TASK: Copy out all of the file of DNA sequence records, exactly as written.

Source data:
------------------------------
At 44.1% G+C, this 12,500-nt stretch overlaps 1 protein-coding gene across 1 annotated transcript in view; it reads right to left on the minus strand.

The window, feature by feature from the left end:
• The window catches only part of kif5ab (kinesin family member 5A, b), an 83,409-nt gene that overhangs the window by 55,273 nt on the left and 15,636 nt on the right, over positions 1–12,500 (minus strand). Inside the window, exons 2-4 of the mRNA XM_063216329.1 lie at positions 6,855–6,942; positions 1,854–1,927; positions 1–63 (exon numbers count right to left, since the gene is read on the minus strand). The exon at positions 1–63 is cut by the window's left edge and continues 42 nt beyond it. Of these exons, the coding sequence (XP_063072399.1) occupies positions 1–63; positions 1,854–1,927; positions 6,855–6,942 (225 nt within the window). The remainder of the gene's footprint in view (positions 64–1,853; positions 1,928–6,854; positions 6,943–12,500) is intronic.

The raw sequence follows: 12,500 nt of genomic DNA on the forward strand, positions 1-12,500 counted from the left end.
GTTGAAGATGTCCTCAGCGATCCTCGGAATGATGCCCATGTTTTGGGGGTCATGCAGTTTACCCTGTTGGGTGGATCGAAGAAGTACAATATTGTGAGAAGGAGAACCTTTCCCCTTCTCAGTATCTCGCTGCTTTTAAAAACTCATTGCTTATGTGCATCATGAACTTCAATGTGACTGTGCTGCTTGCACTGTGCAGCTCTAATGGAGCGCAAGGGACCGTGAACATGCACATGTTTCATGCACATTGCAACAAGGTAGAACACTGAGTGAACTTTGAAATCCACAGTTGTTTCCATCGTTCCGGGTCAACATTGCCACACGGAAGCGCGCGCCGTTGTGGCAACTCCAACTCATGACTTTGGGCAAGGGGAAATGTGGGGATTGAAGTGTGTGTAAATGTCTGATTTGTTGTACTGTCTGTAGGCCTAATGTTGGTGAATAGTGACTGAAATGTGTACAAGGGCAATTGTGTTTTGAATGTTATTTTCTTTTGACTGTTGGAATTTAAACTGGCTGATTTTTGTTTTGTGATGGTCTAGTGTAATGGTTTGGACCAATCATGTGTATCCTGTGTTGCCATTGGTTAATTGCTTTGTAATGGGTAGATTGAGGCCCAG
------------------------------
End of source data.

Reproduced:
At 44.1% G+C, this 12,500-nt stretch overlaps 1 protein-coding gene across 1 annotated transcript in view; it reads right to left on the minus strand.

The window, feature by feature from the left end:
• The window catches only part of kif5ab (kinesin family member 5A, b), an 83,409-nt gene that overhangs the window by 55,273 nt on the left and 15,636 nt on the right, over positions 1–12,500 (minus strand). Inside the window, exons 2-4 of the mRNA XM_063216329.1 lie at positions 6,855–6,942; positions 1,854–1,927; positions 1–63 (exon numbers count right to left, since the gene is read on the minus strand). The exon at positions 1–63 is cut by the window's left edge and continues 42 nt beyond it. Of these exons, the coding sequence (XP_063072399.1) occupies positions 1–63; positions 1,854–1,927; positions 6,855–6,942 (225 nt within the window). The remainder of the gene's footprint in view (positions 64–1,853; positions 1,928–6,854; positions 6,943–12,500) is intronic.

The raw sequence follows: 12,500 nt of genomic DNA on the forward strand, positions 1-12,500 counted from the left end.
GTTGAAGATGTCCTCAGCGATCCTCGGAATGATGCCCATGTTTTGGGGGTCATGCAGTTTACCCTGTTGGGTGGATCGAAGAAGTACAATATTGTGAGAAGGAGAACCTTTCCCCTTCTCAGTATCTCGCTGCTTTTAAAAACTCATTGCTTATGTGCATCATGAACTTCAATGTGACTGTGCTGCTTGCACTGTGCAGCTCTAATGGAGCGCAAGGGACCGTGAACATGCACATGTTTCATGCACATTGCAACAAGGTAGAACACTGAGTGAACTTTGAAATCCACAGTTGTTTCCATCGTTCCGGGTCAACATTGCCACACGGAAGCGCGCGCCGTTGTGGCAACTCCAACTCATGACTTTGGGCAAGGGGAAATGTGGGGATTGAAGTGTGTGTAAATGTCTGATTTGTTGTACTGTCTGTAGGCCTAATGTTGGTGAATAGTGACTGAAATGTGTACAAGGGCAATTGTGTTTTGAATGTTATTTTCTTTTGACTGTTGGAATTTAAACTGGCTGATTTTTGTTTTGTGATGGTCTAGTGTAATGGTTTGGACCAATCATGTGTATCCTGTGTTGCCATTGGTTAATTGCTTTGTAATGGGTAGATTGAGGCCCAG